‘The Office’ v. ‘Severance’ in Terms of Dystopian Portrayal of the Workplace
Because the American TV viewing public is made up of a bunch of sadists, a lot of people spend their precious free time watching fictional people work in fake office buildings. Obviously, there’s The Office, the mockumentary about a small paper company/one man’s unhealthy urge to psychologically decimate a moderately annoying co-worker. But also, last year, we got another show about the existential ennui of office life: Severance.
Sure, Severance is set in a future world where workers can “sever” their consciousness, living distinctly separate lives: the one that exists at home, and the one that’s only ever aware of their working life. But is life working for Lumon Industries that much more dystopian than one spent hawking paper products for Dunder Mifflin? We’ve decided to pit these two shows against each other in several different categories to find out which workplace is more disquietingly nightmarish, once and for all.
At Lumon, employees are tasked with sorting a bunch of seemingly random numbers on vintage computers that, for some unknown reason, provoke an emotional response.
Which is… unusual. But for all these guys know, this baffling procedure is helping to battle alien invaders or cure some terrible disease. At Dunder Mifflin, on the other hand, everyone is well aware that they’re working in an industry that is, depressingly, in a state of steady decline. And at no point has anyone at Lumon been asked to use an unwieldy, triangular-shaped tablet.
Most Dystopian: The Office
Both physical office spaces have bad fluorescent lighting and cramped desks — although at least Dunder Mifflin has a few windows. Obviously, in Severance, no one is allowed to leave the office — and if they try, their “outie” takes control and forces them back in.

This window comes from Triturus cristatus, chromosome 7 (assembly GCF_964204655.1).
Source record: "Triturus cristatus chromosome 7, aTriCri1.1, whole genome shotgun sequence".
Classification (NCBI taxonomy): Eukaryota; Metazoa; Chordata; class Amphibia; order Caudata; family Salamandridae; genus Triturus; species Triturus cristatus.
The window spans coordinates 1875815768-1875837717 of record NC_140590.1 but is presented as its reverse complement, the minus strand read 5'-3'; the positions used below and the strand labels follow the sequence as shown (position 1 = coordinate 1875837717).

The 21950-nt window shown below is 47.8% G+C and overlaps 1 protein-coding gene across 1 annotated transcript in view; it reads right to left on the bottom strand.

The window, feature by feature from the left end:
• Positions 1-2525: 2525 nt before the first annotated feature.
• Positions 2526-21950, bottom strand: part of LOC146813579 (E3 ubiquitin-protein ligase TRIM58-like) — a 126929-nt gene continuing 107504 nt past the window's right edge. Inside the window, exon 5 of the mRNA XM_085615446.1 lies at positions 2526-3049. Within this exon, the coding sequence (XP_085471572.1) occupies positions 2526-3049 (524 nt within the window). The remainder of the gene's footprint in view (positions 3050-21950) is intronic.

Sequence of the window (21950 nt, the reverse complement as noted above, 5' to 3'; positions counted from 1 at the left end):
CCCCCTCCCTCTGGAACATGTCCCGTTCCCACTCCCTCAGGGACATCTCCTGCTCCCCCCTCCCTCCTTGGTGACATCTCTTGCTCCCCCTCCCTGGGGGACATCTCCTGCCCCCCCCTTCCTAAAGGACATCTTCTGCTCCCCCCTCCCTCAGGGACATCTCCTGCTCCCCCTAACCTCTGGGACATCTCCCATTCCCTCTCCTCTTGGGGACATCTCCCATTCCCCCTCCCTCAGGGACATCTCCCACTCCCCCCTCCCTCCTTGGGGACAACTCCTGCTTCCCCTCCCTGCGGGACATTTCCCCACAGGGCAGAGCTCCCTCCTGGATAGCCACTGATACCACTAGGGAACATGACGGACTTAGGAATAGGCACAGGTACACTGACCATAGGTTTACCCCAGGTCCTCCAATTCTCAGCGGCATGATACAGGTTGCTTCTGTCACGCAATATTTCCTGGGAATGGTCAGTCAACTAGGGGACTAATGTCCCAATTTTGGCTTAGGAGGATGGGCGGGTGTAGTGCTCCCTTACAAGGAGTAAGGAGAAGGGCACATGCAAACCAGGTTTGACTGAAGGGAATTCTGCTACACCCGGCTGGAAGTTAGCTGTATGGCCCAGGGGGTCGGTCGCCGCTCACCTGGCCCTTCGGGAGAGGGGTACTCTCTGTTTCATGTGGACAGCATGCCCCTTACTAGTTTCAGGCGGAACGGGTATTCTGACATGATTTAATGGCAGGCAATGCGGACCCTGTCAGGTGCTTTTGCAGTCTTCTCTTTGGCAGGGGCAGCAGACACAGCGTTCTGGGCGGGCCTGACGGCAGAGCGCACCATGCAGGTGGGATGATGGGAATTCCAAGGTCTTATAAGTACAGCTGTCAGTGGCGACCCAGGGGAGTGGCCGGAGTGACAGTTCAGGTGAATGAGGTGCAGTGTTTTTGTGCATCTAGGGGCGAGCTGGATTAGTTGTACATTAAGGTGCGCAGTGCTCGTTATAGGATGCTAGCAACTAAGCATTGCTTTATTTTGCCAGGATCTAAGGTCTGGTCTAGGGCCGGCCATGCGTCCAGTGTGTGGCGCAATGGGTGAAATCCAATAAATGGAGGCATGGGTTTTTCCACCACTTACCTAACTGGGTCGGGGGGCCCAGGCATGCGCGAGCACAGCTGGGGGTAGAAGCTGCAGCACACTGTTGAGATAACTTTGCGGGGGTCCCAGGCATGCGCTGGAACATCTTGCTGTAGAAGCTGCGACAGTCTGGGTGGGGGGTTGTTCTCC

But even though they have more free will, The Office characters rarely elect to leave the building for breaks, save for the odd lunch. And they even suggest in one episode that prison sounds favorable compared to their day-to-day lives, prompting a visit from “Prison Mike.”
While Dunder Mifflin is very confined, Lumon’s sparse employment allows the characters far more space, and the improbably far-reaching labyrinth of hallways is perfect for long walks. Sometimes you might even stumble upon a room that’s inexplicably filled with baby goats.
Sure Lumon’s offices are surveilled at all times, and the employees treated like common insects — but the folks at Dunder Mifflin were also being filmed by a documentary crew, who even brought cameras into the men’s room at one point.
Most Dystopian: Tie
Michael Scott was obviously a painfully awkward boss most of the time — not to mention the time he literally hit Meredith with his car.
Dunder Mifflin's CEOs and assorted corporate executives ranged from comically inept to wildly unhinged. In Severance, though, the higher-ups are explicitly villainous. And even when they’re acting nice, it’s creepy as hell. Plus, there’s the whole torture thing.
Most Dystopian: Severance
Dunder Mifflin threw its fair share of parties, but so does Lumon — and while the former’s shindigs were usually pretty dull, with no music and the same terrible office lighting, the severed workers are routinely treated to dance parties with colorful lighting and groovy tunes, that only occasionally go horribly, violently wrong.
But is this really that much more alienating than anything that happened on the booze cruise? Or the launch party that ended with Michael holding a teenage delivery guy hostage?
And we can’t recall a single instance when Dunder Mifflin went out of their way to invite an employee for a private waffle party/masked orgy.
Most Dystopian: The Office
So, according to this unimpeachable rubric, The Office wins/loses. Sure, the Severance characters are literally trapped — but the fact that the Office gang are not physically bound to their workplace, yet still elect to return there, day in and day out, to perform increasingly irrelevant tasks for a meager salary is perhaps more symptomatic of an unjustly broken society than anything we see in Severance. And we haven’t even mentioned The Office’s impending climate-related apocalypse…
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